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  IOSS RD1 Bios Saviour review

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Ever flashed your BIOS before? If you are anything like us itís for sure you have done it at least once, if not dozens of times, either because of CPU compatibility issues or just because you want to keep up with the latest release from your motherboard manufacturer in hope of getting some extra tweak-ability. Now what would happen if the flashing process failed for any reason? You know this may happen to you, but this time it happened to me, I was left alone in the cold with a corrupt BIOS and no possible way of booting.

While looking for a simple solution to my problem I came across the ďRD1 BIOS SaviourĒ from IOSS, itís a sort of backup device for your BIOS. See the following picture for all parts included in the package:

On the left is the PLCC BIOS extractor tool, since this BIOS chip is located inside itís socket you need a special tool to remove it, and that is what the PLCC extractor tool is for. The extractor is made of plastic and metal, it has a very high-quality feeling, and works really well. In the middle of the picture what you see is a switch that will let you choose between your standard BIOS and the backup BIOS. It has a 9-pin COM port standard size frame so you can install it at your place of choice. A metal bracket (right side on the picture) is also included so that you can place it at a spare expansion slot in the back of your computer.

Then we have the most important piece of the package, the Bios Saviour itself. The version I got is the 4mb/512kb PLCC version that is meant to fit PLCC motherboard BIOS sockets. Other versions in different sizes and shapes are also available, check with IOSS so that you get the correct version (hereís a list of supported motherboards). A 40 page English/Japanese manual is included, which describes the physical installation of the Bios Saviour, as well as how you flash the chip. The manual was well laid out however the grammar could need some extra work (like most Taiwanese manuals ;)).

The actual BIOS chip is located underneath the white sticker on the left picture (see below), the chip on the right is my original motherboards BIOS chip, this is placed inside the socket as it is seen now on the left (above the white sticker) Be careful with the orientation here, the noted corners must match or you will fry the chip and mainboard!

   

In the right picture is the underside of the BIOS Saviour that fits your mainboard and the small circuit board will thus rest over the motherboards PLCC socket. This is perhaps the only drawback I could find with the BIOS Saviour, it adds a few millimeters (ca 7mm) in height to your BIOS, which could pose a problem when installing expansion cards for example.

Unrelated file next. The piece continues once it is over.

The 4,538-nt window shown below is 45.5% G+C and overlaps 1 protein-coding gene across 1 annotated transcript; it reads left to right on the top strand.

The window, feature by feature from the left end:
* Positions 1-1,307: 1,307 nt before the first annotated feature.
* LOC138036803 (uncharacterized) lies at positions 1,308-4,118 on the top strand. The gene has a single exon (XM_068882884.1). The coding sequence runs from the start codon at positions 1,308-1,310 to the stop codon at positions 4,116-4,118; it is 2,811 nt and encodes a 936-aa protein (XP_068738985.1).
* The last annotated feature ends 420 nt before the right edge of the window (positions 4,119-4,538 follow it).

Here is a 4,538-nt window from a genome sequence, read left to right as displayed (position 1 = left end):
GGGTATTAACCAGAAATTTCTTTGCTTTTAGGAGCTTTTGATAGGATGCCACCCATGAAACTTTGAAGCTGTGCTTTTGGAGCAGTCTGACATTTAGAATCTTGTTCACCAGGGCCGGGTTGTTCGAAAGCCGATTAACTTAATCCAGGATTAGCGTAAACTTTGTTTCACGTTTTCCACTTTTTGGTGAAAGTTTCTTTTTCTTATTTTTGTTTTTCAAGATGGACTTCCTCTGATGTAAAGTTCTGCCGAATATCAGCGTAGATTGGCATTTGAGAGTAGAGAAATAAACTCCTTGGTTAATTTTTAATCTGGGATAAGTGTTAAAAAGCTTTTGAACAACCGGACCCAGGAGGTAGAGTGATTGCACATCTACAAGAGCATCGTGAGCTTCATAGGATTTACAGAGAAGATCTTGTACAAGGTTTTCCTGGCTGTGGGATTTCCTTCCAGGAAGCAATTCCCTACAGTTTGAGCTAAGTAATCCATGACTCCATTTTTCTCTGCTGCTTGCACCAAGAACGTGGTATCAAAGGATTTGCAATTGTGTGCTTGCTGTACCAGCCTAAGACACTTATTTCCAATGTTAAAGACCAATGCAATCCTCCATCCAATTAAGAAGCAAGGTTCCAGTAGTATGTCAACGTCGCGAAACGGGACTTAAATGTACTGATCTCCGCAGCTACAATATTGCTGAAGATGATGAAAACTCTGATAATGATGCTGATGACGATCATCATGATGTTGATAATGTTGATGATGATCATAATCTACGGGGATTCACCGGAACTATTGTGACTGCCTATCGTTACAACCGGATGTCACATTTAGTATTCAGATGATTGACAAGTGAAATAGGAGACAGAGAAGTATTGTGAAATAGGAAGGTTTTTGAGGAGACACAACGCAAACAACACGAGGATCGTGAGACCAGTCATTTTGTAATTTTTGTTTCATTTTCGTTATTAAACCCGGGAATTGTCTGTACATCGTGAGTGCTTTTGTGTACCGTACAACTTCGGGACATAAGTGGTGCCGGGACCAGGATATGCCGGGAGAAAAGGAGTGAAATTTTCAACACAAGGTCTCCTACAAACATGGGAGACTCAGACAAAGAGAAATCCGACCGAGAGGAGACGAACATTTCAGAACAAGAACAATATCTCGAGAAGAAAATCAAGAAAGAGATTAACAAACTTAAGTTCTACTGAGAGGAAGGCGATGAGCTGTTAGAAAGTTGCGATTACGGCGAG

The yellow cable that extends out from the BIOS Saviour connects to the included switch and is what allows you to select between the original BIOS or the RD1 backup BIOS.

 

Installation

Here are a few pictures from the RD1 installation:


Original chip installed

Removing the original BIOS
with the PLCC extraction tool

Empty PLCC Socket

RD1 BIOS Saviour + original BIOS inside

Voila! A very simple process to get your BIOS backup device installed, no need to worry anymore if the power goes out or a virus wipes your bios clean (CIH anyone?), the computer can hang during the flashing process or you could flash the wrong BIOS, the only thing youíll need to do is flip over the switch and your backup BIOS will be able to boot up your PC.

Note: When the switch is in either mode there is no physical connection between the two chips, so there is no way that both BIOS chips could be wiped out at the same time according to IOSS.

 

My Personal Experience

However there is one drawback, what if you already killed your BIOS? Since the Bios Saviour actually comes empty you must have your original BIOS working before you can flash the BIOS Saviour, before that itís completely useless. Of course we hope you wonít suffer from such a problem now that youíve been warned, but indeed that was what happened to me, no beeps, no floppy access, no picture, nothing at all.

You could RMA your board but you would end up paying and waiting more than intended, luckily there is a simpler thing to do, many of the retailers selling the BIOS Saviour will offer to program a BIOS of your choice for a small fee, in my case I bought it from Eksitdata here in Sweden, they sell all of IOSS different BIOS Saviors, and sent the product programmed for my motherboard for extra $10, they also happen to ship worldwide but there are many retailers out there that may be closer to you.

I ordered a IOSS PMC-4 BIOS Saviour for $30 and the pre-programmed option cost an additional $10, this got me a package within two days of ordering that allowed me to use my computer again, and the good part, also flash my original dead BIOS. I should also mention in case you may be interested, Eksitdata also accepts you to send your dead BIOS chip via mail to have it programmed and sent back.

Overall Iím very satisfied with the Bios Saviour, it certainly saved me a lot of time and the fact that you can get it pre-programmed (depending on the retailer) is a neat feature. It installs quickly and works like a charm, I have not had any problems with this product during my time with it and has found a permanent home inside my computer.

 


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